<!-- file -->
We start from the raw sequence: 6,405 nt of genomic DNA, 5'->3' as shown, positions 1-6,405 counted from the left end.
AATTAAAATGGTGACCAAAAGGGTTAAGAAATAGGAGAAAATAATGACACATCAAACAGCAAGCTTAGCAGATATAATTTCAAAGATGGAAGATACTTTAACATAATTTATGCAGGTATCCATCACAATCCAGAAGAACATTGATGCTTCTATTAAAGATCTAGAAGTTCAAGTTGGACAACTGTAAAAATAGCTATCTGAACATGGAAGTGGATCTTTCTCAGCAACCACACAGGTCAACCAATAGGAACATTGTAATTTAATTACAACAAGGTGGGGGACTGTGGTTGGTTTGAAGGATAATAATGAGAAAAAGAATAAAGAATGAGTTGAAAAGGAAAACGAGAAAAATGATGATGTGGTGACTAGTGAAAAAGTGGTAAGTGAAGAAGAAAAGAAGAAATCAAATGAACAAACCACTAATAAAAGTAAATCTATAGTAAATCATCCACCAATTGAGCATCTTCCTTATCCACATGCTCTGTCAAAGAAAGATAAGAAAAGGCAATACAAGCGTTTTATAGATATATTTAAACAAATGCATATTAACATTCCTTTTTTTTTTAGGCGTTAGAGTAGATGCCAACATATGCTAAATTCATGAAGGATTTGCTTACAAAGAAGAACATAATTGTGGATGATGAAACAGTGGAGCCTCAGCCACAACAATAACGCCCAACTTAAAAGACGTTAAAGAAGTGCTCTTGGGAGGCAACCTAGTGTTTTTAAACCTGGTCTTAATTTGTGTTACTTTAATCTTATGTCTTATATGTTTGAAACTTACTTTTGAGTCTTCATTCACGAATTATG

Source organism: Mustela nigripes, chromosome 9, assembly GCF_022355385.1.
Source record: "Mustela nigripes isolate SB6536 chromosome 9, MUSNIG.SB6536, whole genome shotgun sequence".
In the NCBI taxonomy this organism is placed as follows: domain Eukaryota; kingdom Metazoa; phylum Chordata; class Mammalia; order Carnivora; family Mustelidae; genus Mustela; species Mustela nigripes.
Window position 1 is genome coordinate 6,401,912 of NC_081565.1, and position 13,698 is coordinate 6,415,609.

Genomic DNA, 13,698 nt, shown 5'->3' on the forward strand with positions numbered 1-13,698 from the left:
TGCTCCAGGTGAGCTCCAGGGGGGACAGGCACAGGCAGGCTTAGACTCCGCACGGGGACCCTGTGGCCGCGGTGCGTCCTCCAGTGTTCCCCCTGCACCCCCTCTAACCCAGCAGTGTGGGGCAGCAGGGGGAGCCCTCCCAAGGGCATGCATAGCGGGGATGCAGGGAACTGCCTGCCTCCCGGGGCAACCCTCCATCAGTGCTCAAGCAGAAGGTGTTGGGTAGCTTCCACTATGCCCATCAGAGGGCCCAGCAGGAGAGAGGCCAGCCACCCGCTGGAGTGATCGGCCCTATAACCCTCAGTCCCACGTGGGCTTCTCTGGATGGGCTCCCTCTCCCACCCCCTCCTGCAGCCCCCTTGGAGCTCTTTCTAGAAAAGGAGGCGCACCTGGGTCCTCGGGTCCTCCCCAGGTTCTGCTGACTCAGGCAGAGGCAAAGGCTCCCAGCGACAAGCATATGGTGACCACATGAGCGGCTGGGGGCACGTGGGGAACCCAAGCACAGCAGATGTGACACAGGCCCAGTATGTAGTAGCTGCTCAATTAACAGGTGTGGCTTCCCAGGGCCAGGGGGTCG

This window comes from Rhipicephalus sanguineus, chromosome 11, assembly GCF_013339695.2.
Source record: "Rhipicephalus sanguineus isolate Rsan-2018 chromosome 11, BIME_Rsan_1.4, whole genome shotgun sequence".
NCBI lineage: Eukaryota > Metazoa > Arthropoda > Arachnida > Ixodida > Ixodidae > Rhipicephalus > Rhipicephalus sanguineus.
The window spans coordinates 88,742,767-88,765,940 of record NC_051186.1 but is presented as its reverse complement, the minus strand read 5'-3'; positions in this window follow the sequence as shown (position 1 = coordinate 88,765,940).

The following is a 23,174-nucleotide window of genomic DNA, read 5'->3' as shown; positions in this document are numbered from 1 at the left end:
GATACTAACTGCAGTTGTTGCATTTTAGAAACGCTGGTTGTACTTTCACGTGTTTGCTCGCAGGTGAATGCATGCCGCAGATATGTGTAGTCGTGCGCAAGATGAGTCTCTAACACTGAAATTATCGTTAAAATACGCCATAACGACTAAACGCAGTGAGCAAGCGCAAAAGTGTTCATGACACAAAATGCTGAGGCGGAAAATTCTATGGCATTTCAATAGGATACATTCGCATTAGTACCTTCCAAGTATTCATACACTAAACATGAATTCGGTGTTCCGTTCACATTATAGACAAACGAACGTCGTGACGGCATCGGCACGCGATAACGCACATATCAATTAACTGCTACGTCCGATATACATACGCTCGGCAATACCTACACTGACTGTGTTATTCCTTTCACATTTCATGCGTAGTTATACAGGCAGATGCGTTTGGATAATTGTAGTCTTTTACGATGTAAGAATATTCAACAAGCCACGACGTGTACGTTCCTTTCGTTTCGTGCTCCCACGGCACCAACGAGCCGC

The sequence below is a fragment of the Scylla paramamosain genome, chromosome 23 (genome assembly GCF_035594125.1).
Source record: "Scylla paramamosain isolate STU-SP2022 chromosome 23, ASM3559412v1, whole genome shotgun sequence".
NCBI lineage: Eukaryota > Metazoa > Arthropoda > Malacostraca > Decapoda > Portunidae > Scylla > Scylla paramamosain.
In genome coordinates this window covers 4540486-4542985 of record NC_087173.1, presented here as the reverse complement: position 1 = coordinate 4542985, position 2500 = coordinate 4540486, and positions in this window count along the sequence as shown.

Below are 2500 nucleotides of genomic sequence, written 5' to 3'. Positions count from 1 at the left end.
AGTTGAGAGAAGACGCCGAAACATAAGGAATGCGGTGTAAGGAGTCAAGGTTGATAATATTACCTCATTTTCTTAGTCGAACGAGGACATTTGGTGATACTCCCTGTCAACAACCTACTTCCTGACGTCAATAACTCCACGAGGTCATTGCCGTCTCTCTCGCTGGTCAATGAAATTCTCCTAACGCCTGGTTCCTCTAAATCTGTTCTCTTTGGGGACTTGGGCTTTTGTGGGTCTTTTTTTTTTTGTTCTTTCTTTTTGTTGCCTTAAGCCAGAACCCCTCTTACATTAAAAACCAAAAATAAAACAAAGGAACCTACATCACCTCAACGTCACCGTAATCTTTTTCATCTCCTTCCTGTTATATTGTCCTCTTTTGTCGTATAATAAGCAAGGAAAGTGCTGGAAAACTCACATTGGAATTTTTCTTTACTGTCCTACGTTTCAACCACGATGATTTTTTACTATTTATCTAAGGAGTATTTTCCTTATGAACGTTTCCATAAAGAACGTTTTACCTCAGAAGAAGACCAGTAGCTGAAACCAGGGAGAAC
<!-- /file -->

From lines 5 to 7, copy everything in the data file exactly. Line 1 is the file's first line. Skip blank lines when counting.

In the NCBI taxonomy this organism is placed as follows: domain Eukaryota; kingdom Metazoa; phylum Chordata; class Mammalia; order Carnivora; family Mustelidae; genus Mustela; species Mustela nigripes.
Window position 1 is genome coordinate 6,401,912 of NC_081565.1, and position 13,698 is coordinate 6,415,609.

Genomic DNA, 13,698 nt, shown 5'->3' on the forward strand with positions numbered 1-13,698 from the left: